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Page 50 - Eddie Barrington: Early Diving Years

Published by Ronald Caplan on 1992/1/1 (362 reads)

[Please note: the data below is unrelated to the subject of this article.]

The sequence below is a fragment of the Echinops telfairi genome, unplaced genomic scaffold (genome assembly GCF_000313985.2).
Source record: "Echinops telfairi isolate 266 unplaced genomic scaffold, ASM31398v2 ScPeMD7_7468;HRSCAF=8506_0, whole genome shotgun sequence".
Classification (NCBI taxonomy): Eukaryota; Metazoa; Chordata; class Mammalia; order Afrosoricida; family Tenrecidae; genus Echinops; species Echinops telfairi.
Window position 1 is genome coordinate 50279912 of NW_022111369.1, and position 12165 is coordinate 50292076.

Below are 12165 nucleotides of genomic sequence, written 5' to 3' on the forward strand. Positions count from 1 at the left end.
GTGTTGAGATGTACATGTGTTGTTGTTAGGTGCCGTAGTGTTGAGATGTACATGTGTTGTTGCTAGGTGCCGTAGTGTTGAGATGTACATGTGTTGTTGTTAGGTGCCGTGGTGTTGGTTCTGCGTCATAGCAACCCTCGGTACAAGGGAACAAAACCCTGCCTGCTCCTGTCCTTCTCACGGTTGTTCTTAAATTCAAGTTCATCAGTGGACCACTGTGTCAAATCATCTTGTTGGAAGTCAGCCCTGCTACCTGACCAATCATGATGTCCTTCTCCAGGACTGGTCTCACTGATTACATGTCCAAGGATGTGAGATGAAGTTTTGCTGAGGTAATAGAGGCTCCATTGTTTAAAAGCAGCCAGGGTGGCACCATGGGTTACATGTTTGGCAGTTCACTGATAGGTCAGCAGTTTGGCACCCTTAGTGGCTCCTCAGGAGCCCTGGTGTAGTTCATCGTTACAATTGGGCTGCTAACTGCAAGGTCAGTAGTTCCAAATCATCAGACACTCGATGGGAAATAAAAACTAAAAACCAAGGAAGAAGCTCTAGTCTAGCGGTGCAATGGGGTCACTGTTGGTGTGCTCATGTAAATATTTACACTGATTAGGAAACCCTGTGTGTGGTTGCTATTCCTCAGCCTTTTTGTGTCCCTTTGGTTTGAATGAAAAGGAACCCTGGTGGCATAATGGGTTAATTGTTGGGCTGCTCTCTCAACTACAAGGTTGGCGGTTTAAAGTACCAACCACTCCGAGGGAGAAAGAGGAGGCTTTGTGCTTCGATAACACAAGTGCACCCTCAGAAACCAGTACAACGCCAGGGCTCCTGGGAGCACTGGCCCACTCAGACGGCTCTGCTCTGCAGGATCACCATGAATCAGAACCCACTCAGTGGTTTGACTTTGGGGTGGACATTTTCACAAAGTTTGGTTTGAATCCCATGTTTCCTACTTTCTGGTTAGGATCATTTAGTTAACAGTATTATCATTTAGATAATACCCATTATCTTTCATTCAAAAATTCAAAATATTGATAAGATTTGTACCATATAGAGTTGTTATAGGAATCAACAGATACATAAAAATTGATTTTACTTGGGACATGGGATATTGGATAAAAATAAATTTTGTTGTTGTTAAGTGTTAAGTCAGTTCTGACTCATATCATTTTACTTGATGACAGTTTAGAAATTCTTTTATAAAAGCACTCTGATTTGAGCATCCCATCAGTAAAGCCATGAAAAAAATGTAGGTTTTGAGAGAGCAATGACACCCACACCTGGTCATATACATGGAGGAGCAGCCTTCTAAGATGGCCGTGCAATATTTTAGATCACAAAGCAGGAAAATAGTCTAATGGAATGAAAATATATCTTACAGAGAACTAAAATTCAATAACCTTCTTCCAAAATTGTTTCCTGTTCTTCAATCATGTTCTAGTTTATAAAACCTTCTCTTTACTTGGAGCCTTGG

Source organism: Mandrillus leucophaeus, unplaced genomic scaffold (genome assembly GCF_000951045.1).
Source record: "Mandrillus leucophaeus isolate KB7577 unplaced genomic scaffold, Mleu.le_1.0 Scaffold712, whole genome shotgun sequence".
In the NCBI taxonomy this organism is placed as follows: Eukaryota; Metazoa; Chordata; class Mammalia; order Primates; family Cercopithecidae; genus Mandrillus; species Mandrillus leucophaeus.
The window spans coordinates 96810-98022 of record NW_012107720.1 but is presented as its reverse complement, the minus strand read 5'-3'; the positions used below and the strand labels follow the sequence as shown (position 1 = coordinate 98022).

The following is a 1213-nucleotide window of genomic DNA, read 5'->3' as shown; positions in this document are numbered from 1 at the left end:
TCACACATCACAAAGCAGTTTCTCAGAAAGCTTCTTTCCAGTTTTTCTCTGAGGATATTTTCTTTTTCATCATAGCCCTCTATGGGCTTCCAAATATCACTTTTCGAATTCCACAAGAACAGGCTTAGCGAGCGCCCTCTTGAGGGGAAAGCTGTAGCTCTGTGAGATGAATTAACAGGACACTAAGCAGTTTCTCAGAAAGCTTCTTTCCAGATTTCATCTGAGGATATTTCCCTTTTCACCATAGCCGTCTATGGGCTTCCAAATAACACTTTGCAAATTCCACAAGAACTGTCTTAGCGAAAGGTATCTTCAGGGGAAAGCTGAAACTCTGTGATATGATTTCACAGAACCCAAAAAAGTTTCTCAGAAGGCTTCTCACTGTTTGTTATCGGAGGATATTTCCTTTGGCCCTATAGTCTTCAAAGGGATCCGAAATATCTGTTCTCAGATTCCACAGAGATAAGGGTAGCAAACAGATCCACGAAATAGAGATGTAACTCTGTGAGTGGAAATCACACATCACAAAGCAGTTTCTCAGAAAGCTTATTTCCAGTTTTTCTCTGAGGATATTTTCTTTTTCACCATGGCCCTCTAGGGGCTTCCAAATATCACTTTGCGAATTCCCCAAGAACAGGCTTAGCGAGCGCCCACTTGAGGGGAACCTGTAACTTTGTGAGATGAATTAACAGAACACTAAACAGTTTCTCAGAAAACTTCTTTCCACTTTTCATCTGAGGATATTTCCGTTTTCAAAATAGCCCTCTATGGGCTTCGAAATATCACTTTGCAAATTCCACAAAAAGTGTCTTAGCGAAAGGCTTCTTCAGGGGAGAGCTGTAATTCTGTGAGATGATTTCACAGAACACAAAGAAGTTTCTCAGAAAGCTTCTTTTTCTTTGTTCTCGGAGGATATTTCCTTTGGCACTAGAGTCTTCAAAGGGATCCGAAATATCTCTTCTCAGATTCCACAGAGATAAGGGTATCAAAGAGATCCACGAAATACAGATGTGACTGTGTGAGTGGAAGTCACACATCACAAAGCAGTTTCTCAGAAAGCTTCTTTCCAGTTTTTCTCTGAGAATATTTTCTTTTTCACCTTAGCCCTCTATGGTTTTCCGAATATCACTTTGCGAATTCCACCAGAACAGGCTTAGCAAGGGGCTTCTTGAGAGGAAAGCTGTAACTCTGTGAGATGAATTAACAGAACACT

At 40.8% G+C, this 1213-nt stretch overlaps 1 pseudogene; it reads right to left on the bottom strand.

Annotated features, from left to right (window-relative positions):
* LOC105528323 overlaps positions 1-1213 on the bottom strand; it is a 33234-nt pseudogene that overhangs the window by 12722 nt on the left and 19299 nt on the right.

it, and went out in the rowboat, one fel? low diving at a time and the other fellow tending, sort of thing. And picked up some scrap brass and so on. And there were some condensor tubes which were broken up into short little lengths. These condense the steam after it leaves the steam engine (of the ship), and turns it back to water, and it's re-fed to the boiler again, recircu? lated. So there were a lot of these broken pieces. And we put them all in a 5-gallon pail, for the sake of making it easier to handle. That was one of the first things we put on the scale when we arrived at the junkyard. We got--I think it was $5 2 for that pailful of scrap. You know, here we are, about 15-, 16-year-old kids with 52 bucks. Back then, that was like $200 to? day. So, we were hooked then! So the wreck diving led to--you know, it was fairly lucrative back years ago. There was still a lot of wreckage around, and the brass and copper. And lead too. you'd pick up some lead. Most of the diving weights we have even today around the shop are made in our own moulds from lead from wrecks. (This first wreck that you found, the Ave? rill- -did you know it was there before WE CAN HELP YOU REALIZE YOUR DREAM OF HOMEOWNERSHIP! FOR A MORTGAGE TO BUY, BUILD OR RENOVATE, SEE THE LOCAL EXPERTS League Savings & Mortgage 235 Charlotte St., Sydney, N.S.B1P6H7 Phone: 539-8222 A . / you...?) Oh yeah, fishermen told us that there was a wreck there. Some of it was in fairly shallow water, and the wreckage could be seen on nice calm days in the spring when they're lobster fishing and the water's so clear, they could see it quite easily. (Was there any story about how that wreck got there?) Not at the time, nobody seemed to know. But there was a story about on the northern point of the little cove that it's in, was called Boiler Point. And that's because one of the ship's boilers was actually right up on the point. In war? time, I guess, when they were searching high and low and ever3rwhere for scrap, a firm from Sydney here, or North Sydney, went up there with a barge and picked the boiler up. So that was within living memo? ry, you know, some of the older fellows could tell us about that. So we naturally assumed if there was a boiler there, there's got to be a wreck there. (And what did you learn about the wreck later?) Well, we found out later that, as I say, there was a ship called the Averill that was wrecked in.... Just shut down for a second and I'll give you the story. (Ed? die went for a book, the Dictionary of Disasters at Sea during, the Aee of Steam by Charles Hocking in two volumes. 1824- 62. I'll bet that's your Bible.) This is from Lloyd's (of London) records, it was researched purely at Lloyd's.... She (the Averill) was owned by a Christopher Fur- ness. built in 1878. for a firm W. Gray & Co. She was 1690 tons. She was 260 feet by DON'T MAKE A MOVE WITHOUT US! ' • LOCAL • LONG DISTANCE • OVERSEAS LARGE OR SMALL - WE MOVE IT ALL MOFFATT Moving & Storage SAFELY, EFFICIENTLY & INSURED CALL THE PROFESSIONALS • OVER 40 YEARS EXPERIENCE I FREE ESTIMATES ir/'/> fr%nrk so marine dr., sydport *)nX"lJ/// Weekends & After Hours ''''' • " %'"?-*??' 564-0963/562-1978 -' Atlas VAN LINES / AGENT Centre for International studies • DE60UDCE CENTRE • Over 3000 Books, Magazines & Periodicals on • Development • Environment • Economic • Other Critical International Issues ~ Available Throughout Cape Breton - Phone 562-6090 Or Visit Us at 390 Charlotte Street 11 a.m. to 5 p.m. Monday to Friday COFFEE • VIDEOS PHOTOCOPYING For SCHOOL & COMMUNITY PROGRAMS call 929-2063 or 539-5300 ext. 267 50
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